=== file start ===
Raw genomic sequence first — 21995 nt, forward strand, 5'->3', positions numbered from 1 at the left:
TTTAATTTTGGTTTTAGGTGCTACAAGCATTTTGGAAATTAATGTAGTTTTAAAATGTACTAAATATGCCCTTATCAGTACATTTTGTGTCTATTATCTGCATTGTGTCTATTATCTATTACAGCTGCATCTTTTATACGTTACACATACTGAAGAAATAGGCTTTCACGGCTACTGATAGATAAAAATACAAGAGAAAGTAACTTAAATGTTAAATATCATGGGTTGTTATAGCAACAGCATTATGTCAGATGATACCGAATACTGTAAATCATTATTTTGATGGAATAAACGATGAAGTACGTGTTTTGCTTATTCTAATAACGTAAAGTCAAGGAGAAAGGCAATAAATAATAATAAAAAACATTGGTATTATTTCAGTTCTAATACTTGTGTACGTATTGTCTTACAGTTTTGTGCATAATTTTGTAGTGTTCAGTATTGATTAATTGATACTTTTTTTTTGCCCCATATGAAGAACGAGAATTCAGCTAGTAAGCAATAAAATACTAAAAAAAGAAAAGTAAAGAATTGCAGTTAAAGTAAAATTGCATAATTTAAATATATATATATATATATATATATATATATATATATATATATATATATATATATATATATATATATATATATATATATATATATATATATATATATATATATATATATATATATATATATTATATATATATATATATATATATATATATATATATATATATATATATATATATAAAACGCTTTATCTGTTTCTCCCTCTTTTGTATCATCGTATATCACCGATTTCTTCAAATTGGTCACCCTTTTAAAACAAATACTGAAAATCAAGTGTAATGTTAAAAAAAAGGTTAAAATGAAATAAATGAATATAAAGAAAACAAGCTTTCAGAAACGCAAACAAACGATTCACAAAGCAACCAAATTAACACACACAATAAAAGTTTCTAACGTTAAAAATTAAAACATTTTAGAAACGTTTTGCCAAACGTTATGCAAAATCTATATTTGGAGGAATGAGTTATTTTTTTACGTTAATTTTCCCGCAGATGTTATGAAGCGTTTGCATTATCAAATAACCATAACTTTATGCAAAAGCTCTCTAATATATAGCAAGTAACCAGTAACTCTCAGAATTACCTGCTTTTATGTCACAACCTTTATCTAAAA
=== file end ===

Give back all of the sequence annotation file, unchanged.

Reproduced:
Raw genomic sequence first — 21995 nt, forward strand, 5'->3', positions numbered from 1 at the left:
TTTAATTTTGGTTTTAGGTGCTACAAGCATTTTGGAAATTAATGTAGTTTTAAAATGTACTAAATATGCCCTTATCAGTACATTTTGTGTCTATTATCTGCATTGTGTCTATTATCTATTACAGCTGCATCTTTTATACGTTACACATACTGAAGAAATAGGCTTTCACGGCTACTGATAGATAAAAATACAAGAGAAAGTAACTTAAATGTTAAATATCATGGGTTGTTATAGCAACAGCATTATGTCAGATGATACCGAATACTGTAAATCATTATTTTGATGGAATAAACGATGAAGTACGTGTTTTGCTTATTCTAATAACGTAAAGTCAAGGAGAAAGGCAATAAATAATAATAAAAAACATTGGTATTATTTCAGTTCTAATACTTGTGTACGTATTGTCTTACAGTTTTGTGCATAATTTTGTAGTGTTCAGTATTGATTAATTGATACTTTTTTTTTGCCCCATATGAAGAACGAGAATTCAGCTAGTAAGCAATAAAATACTAAAAAAAGAAAAGTAAAGAATTGCAGTTAAAGTAAAATTGCATAATTTAAATATATATATATATATATATATATATATATATATATATATATATATATATATATATATATATATATATATATATATATATATATATATATATATATATATATATATATATATATATATATTATATATATATATATATATATATATATATATATATATATATATATATATATATAAAACGCTTTATCTGTTTCTCCCTCTTTTGTATCATCGTATATCACCGATTTCTTCAAATTGGTCACCCTTTTAAAACAAATACTGAAAATCAAGTGTAATGTTAAAAAAAAGGTTAAAATGAAATAAATGAATATAAAGAAAACAAGCTTTCAGAAACGCAAACAAACGATTCACAAAGCAACCAAATTAACACACACAATAAAAGTTTCTAACGTTAAAAATTAAAACATTTTAGAAACGTTTTGCCAAACGTTATGCAAAATCTATATTTGGAGGAATGAGTTATTTTTTTACGTTAATTTTCCCGCAGATGTTATGAAGCGTTTGCATTATCAAATAACCATAACTTTATGCAAAAGCTCTCTAATATATAGCAAGTAACCAGTAACTCTCAGAATTACCTGCTTTTATGTCACAACCTTTATCTAAAA